On 7 April 2017 in a public hearing, South Africa government representatives will face ICC judges over the country’s failure to arrest al-Bashir. The ANC government has repeatedly claimed head-of-state immunity under customary international law is in conflict with its Rome Statute obligations, and that it had not been properly consulted on this matter.
On 22 February 2017, Pretoria's high court placed a constitutional roadblock on South Africa’s path to withdrawal from the ICC, ordering President Jacob Zuma to revoke the country’s October 2016 ICC withdrawal notice to the UN over a failure to obtain prior parliamentary approval.
Judges ruled the move was "hasty, irrational and unconstitutional." South African and international civil society welcomed the decision as a victory for the rule of law, and called on parliamentarians to strongly oppose domestic efforts to repeal ICC legislation.
The Portfolio Committee on Justice and Correctional Services of the South African Parliament, tasked with making recommendations to parliament on the Implementation of the Rome Statute of the ICC Repeal Bill, received a range of comment from civil society, academics and legal experts calling on the government to reverse course.
The International Commission of Jurists (ICJ) submitted a brief to the Committee in collaboration with a number of South Africa’s leading jurists. The brief was signed by Retired South African Constitutional Court Justices Laurie Ackermann; Richard Goldstone; Johann Kriegler; Yvonne Mokgoro, Kate O’Regan, Zak Yacoob. It was co-signed by Navi Pillay, former United Nations High Commissioner for Human Rights, former judge of the ICC and former President of the International Criminal Tribunal for Rwanda (ICTR). Wilder Tayler, Secretary General, signed on behalf of the ICJ.
The signatories urged South Africa to remain a party to the Rome Statute of the ICC and engage, where appropriate with other African States, in actively pursuing appropriate reforms within the Assembly of State Parties, with a view to making the ICC more effective in advancing the objectives of international justice.
During the Committee proceedings, last week, the South African Cabinet noted the ruling of the High Court and said it would abide by the ruling and that it had established a task team to determine a compliance road map. Members of parliament also expressed dissatisfaction with the non-appearance of the Ministers of Justice and of International Relations and Cooperation and Minister of Justice.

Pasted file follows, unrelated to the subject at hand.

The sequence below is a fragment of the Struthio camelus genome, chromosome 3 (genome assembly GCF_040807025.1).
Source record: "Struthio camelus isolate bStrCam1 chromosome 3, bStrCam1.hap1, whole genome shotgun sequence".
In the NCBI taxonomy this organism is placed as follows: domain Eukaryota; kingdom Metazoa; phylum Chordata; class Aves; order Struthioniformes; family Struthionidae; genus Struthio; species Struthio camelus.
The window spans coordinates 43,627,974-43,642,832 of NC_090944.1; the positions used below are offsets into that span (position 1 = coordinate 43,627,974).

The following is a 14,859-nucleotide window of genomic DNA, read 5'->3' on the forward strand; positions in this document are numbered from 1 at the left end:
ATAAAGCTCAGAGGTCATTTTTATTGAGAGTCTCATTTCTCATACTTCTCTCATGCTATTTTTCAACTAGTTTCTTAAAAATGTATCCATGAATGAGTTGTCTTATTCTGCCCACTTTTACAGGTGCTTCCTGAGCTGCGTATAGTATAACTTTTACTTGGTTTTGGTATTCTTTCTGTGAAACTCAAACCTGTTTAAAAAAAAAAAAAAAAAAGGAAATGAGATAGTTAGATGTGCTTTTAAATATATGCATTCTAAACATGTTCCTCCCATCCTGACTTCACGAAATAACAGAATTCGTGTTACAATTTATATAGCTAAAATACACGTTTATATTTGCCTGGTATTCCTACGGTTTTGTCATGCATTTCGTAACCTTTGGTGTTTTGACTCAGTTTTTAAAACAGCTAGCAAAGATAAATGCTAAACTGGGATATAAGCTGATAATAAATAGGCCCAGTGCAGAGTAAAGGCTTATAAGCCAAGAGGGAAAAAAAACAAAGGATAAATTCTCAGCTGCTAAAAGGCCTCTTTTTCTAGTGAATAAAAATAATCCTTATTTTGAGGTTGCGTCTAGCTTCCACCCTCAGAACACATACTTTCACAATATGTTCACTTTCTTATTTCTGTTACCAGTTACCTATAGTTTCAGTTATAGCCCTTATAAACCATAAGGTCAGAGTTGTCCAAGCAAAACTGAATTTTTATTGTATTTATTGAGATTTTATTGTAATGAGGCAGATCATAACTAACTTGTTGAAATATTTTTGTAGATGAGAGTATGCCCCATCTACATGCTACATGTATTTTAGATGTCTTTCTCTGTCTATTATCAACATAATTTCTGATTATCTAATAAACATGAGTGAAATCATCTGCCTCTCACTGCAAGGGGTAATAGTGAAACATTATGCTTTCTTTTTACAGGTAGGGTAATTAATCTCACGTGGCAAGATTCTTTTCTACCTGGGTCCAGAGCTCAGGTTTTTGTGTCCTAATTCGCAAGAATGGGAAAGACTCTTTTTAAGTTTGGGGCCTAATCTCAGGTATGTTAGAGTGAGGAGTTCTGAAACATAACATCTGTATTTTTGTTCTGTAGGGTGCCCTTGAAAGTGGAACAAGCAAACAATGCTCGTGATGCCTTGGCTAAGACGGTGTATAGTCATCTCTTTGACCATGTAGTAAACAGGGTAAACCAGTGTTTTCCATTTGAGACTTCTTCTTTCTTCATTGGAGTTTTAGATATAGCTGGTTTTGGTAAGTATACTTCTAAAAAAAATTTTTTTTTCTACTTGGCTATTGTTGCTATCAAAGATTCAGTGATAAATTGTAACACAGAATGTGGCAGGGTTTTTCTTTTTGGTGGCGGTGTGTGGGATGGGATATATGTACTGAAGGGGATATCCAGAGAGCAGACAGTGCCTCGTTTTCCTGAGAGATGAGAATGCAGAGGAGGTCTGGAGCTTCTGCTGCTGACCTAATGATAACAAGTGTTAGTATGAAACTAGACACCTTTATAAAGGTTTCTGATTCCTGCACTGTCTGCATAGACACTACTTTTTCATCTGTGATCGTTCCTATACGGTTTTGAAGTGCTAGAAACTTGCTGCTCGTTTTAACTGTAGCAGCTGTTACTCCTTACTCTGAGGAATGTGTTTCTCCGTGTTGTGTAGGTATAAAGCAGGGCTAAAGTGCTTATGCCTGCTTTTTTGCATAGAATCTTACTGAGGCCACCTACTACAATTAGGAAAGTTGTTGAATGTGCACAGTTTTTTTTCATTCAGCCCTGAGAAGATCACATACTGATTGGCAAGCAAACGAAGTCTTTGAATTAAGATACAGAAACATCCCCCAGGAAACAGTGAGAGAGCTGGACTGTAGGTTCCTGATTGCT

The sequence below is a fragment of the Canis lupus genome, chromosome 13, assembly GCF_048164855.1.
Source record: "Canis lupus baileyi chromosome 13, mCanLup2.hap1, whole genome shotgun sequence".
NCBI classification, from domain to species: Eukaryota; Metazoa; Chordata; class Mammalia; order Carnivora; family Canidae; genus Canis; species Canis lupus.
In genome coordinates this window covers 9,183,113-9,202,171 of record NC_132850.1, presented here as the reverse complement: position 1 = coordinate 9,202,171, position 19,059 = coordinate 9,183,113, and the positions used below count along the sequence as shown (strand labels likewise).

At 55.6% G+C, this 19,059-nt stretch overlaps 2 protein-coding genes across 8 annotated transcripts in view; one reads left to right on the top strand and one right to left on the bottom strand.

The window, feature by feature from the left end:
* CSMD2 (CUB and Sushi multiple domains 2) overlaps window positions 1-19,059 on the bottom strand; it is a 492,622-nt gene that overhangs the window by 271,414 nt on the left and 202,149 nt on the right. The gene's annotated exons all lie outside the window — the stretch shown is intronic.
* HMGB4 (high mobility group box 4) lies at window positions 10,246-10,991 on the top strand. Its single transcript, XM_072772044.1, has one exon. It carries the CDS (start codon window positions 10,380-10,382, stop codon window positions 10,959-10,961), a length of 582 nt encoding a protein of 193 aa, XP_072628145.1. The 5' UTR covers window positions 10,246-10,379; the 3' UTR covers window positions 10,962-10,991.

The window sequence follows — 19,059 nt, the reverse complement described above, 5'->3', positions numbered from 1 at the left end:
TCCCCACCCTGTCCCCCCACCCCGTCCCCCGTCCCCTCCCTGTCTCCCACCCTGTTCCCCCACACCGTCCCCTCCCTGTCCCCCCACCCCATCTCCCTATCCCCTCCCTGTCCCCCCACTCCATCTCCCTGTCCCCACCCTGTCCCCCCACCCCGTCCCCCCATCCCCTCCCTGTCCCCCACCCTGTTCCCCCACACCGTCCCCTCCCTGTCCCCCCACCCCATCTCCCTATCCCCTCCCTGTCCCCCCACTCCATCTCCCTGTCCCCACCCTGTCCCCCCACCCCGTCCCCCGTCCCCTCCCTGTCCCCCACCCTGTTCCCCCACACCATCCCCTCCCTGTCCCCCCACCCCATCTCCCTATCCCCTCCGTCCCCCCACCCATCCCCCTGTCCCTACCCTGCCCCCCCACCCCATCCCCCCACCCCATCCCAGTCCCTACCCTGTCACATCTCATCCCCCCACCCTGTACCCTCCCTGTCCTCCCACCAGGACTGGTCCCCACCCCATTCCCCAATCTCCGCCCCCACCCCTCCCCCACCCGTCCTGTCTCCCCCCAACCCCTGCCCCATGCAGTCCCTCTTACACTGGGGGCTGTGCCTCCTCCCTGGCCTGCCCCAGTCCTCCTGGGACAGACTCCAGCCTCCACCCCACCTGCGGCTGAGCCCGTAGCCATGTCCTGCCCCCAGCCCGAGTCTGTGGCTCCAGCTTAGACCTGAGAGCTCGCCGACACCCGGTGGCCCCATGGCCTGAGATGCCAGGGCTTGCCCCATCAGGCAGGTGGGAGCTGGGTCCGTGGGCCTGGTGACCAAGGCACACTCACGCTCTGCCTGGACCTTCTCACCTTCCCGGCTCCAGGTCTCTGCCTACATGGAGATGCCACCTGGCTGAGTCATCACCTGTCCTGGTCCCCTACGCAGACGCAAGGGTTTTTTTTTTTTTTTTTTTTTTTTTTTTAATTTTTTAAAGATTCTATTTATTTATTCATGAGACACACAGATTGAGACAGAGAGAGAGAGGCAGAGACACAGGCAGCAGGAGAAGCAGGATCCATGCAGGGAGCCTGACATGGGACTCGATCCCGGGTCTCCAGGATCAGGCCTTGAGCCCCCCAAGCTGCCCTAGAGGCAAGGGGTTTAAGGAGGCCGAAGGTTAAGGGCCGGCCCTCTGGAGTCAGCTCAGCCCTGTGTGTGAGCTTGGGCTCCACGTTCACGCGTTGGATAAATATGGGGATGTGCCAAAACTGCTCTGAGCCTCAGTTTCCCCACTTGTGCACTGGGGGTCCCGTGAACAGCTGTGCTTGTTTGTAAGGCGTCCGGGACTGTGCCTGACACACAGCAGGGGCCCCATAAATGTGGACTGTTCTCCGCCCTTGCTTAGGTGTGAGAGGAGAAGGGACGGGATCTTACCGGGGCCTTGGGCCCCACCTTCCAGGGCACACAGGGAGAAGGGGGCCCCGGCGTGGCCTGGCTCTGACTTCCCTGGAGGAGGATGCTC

About the ICC
The ICC is the world’s first permanent international court to have jurisdiction over war crimes, crimes against humanity, and genocide. Central to the Court’s mandate is the principle of complementarity, which holds that the Court will only intervene if national legal systems are unable or unwilling to investigate and prosecute perpetrators of genocide, crimes against humanity and war crimes. As one of the most historic advances in the protection of global human rights, the innovative system established by the Rome Statute is designed to punish perpetrators, bring justice to victims and contribute to stable, peaceful societies. The Court has already made significant progress in holding those most responsible for atrocities to account. Victims are already receiving help to rebuild their lives. But global access to justice remains uneven, and many governments continue to deny the ICC jurisdiction where it is most needed.
There are currently ten active investigations before the ICC: the Central African Republic I & II; Democratic Republic of Congo; Darfur, Sudan; Kenya; Libya; Uganda; Côte d’Ivoire; Mali and Georgia. The ICC has publicly issued 33 arrest warrants and nine summonses to appear. Four trials are ongoing. There have been two convictions and one acquittal. Ten preliminary examinations are currently ongoing, including into situations in Afghanistan, Burundi, Colombia, Guinea, Palestine, Iraq/UK, Nigeria, Ukraine, Gabon and the Registered Vessels of Comoros, Greece and Cambodia. The OTP has concluded preliminary examinations relating to Honduras, Venezuela, Palestine and the Republic of Korea, declining in each case to open an investigation.
The Coalition for the ICC is a network of 2,500 civil society organizations, small and big, in 150 countries fighting for global justice for war crimes, crimes against humanity and genocide for over 20 years. We made international justice happen; now we’re making it work. http://www.coalitionfortheicc.org/
Experts from human rights organizations members of the Coalition are available for background information and comment. Contact: [email protected]